The 43 Group has long held a strange place in Jewish and anti-fascist memory. On the one hand, the story of a group of Jews who violently beat the fascists off the streets of post-war Britain has an obvious romantic appeal. On the other hand, there has been remarkably little serious history written about what was, at its peak, a very well-organised fighting organisation of anti-fascists with a regular newspaper, democratic structures, a substantial headquarters and hundreds of active members.
Prior to the publication of Daniel Sonabend’s new book We Fight Fascists, the last book on the organisation was Morris Beckman’s The 43 Group. Beckman had been a leading member of the Group, and his first-hand account makes for gripping reading. However, precisely because of his proximity to events, it’s sometimes hard for the reader to escape the feeling they may be getting a less-than-impartial version of events, in which the scuffles invariably end with the fascists getting "a bloody good hiding".
Certainly, at the time of publication, Beckman received some gentle ribbing from fellow ex-members for describing the organisation in grandiose military terms, with volunteers described as "commandos" going on "operations".
The young historian Sonabend has the benefit of a bit of distance, and while he is clearly sympathetic to the aims of the group, his far more objective approach makes it easier to draw solid lessons from the Group’s experience.
We Fight Fascists begins by outlining the resurgence of British anti-semitism at the end of World War 2. Previously interned British fascists, many radicalised in their Jew-hatred by having been imprisoned alongside German Nazis, were released following the end of the war and tentatively began organising. Meanwhile, the poverty and destruction of post-Blitz London combined with a large influx of Jewish refugees fleeing the Holocaust to produce the perfect conditions for scapegoating.
The East End had long been a centre for anti-semitic agitation, but Sonabend also focuses on Hampstead, where a petition opposing the settlement of Jewish refugees gained major support.
Faced with a sharp up-tick in antisemitism, thousands of demobbed Jewish soldiers weighed up their options. The Board of Deputies, the traditional communal leadership of British Jews, had alienated many young working-class people through its extreme caution in taking on the fascists. The new Labour government made it very clear it was not willing to suppress fascist mobilisations by force of law. Police officers were often openly sympathetic to the anti-semites.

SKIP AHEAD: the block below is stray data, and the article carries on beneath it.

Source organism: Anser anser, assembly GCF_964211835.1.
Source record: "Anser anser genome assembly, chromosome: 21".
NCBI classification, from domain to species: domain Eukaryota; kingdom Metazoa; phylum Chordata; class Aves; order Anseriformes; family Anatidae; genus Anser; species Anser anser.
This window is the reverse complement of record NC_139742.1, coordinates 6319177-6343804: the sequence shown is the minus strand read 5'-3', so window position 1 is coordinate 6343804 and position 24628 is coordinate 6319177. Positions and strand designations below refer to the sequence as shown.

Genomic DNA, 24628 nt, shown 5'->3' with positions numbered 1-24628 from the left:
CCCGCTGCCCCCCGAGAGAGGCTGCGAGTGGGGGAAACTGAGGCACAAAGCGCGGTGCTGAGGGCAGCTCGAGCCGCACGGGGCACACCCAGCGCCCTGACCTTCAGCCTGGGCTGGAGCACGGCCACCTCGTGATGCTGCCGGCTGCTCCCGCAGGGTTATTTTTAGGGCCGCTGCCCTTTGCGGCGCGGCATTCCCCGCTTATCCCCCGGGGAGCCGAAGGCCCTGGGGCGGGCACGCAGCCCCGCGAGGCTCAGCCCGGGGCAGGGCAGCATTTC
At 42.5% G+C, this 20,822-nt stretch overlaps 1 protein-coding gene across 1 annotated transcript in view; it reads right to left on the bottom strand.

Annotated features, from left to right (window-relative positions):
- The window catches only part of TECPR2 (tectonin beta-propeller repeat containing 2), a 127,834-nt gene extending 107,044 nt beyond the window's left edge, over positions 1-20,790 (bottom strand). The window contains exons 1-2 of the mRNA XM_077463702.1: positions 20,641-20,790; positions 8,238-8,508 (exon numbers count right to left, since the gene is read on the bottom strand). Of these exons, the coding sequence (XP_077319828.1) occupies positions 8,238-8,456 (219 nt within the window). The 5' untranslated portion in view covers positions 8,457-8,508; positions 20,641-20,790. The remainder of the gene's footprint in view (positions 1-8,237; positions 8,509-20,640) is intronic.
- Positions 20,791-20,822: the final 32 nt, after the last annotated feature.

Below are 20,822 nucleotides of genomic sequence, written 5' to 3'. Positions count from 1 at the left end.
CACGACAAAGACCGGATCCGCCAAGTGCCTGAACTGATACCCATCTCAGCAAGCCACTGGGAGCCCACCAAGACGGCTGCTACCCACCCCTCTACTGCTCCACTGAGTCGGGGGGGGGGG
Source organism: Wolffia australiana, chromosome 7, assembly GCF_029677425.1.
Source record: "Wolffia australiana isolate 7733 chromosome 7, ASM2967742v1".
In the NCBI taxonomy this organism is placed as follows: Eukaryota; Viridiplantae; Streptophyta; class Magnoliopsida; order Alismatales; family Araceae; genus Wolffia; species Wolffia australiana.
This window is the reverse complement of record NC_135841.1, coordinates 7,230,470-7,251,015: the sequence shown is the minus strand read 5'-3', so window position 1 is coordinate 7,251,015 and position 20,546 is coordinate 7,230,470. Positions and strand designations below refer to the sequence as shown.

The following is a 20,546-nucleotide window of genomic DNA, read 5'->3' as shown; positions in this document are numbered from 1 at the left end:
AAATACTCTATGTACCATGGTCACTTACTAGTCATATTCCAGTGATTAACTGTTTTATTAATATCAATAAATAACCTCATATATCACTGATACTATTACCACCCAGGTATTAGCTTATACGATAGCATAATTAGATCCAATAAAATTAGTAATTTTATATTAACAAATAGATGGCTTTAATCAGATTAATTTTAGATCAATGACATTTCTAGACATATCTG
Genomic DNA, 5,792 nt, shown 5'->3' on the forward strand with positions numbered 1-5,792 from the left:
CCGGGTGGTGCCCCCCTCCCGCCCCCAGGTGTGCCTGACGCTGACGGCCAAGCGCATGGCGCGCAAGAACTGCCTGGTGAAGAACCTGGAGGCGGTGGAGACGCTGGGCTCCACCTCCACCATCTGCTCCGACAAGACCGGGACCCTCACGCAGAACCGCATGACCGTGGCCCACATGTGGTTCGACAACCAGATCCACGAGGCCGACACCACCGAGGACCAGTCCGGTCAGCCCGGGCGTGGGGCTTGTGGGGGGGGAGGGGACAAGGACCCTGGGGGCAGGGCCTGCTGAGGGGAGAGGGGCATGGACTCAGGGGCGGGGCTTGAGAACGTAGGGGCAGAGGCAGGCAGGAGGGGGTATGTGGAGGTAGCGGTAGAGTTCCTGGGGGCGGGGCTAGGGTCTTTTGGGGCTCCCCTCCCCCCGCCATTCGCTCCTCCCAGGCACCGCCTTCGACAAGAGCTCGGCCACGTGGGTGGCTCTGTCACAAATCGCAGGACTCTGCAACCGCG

These Jewish ex-service men and women had been through a unique life experience. Many had had their youth made a misery by the British Union of Fascists. They had then been trained to fight in the army. Finally, they had watched in horror as the truth of death camps and mass graves in Europe came to light. They were in no mood to let the fascists pick up where they’d left off, and they felt confident to fight them.
Following a chance encounter in which a group of Jewish friends successfully smashed up a fascist meeting in the park, an impromptu meeting was convened at the Maccabi sports club in West Hampstead. The decision was taken to set up a group to physically disrupt fascist activities until the government took action. The big majority of the new group’s members were Jewish ex-servicemen, although some non-Jews and many women were also involved.
The productivity of the 43 Group was amazing. At their peak, they were successfully dispersing multiple fascist meetings a week. They set up a newspaper, On Guard, established a London headquarters with a clerical staff, and convened conferences which elected a leadership. They used gentile or gentile-looking Jewish members to thoroughly infiltrate the fascist organisations at huge personal risk.
The Group set up a boxing and wrestling gym in Soho which all members were expected to attend regularly. The Group in theory tried to remain "non-political" and open to all anti-fascists, although in reality most members were broadly on the left, and much Group activity involved protecting left and labour movement meetings from the fascists.
By 1950, the Group voted to disband, considering the fascist threat to have receded. Certainly the personal accounts of the fascist themselves suggest constant Group harassment had severely limited their activity, although other factors like the improving economy and the end of the British conflict with the Zionist forces in Palestine were undoubtedly factors in fascist decline.
What, if anything, can we learn from the 43 Group? In many ways they were operating in totally different conditions. Clearly we do not have hundreds of highly motivated anti-fascist army veterans at our disposal. However, the Group’s example shows an alternative to the two models of anti-fascist organisation popular today.
Unlike the likes of Unite Against Fascism or Stand Up to Racism, the Group embraced the necessity of trying to physically confront fascists, rather than holding a rally and a concert on the opposite side of town. But in contrast to the highly-secretive, cliquish and impermeable organisation model of many anarchist and "black-bloc" anti-fascists, the Group went to some lengths to make itself accessible and democratic. It was able to attract and retain members, despite the huge risks involved, in part because it was felt to be a serious organisation, accountable and outward-facing, not just a gang of people-in-the-know who enjoyed a brawl.
That spirit, at least, is something we can seek to replicate today.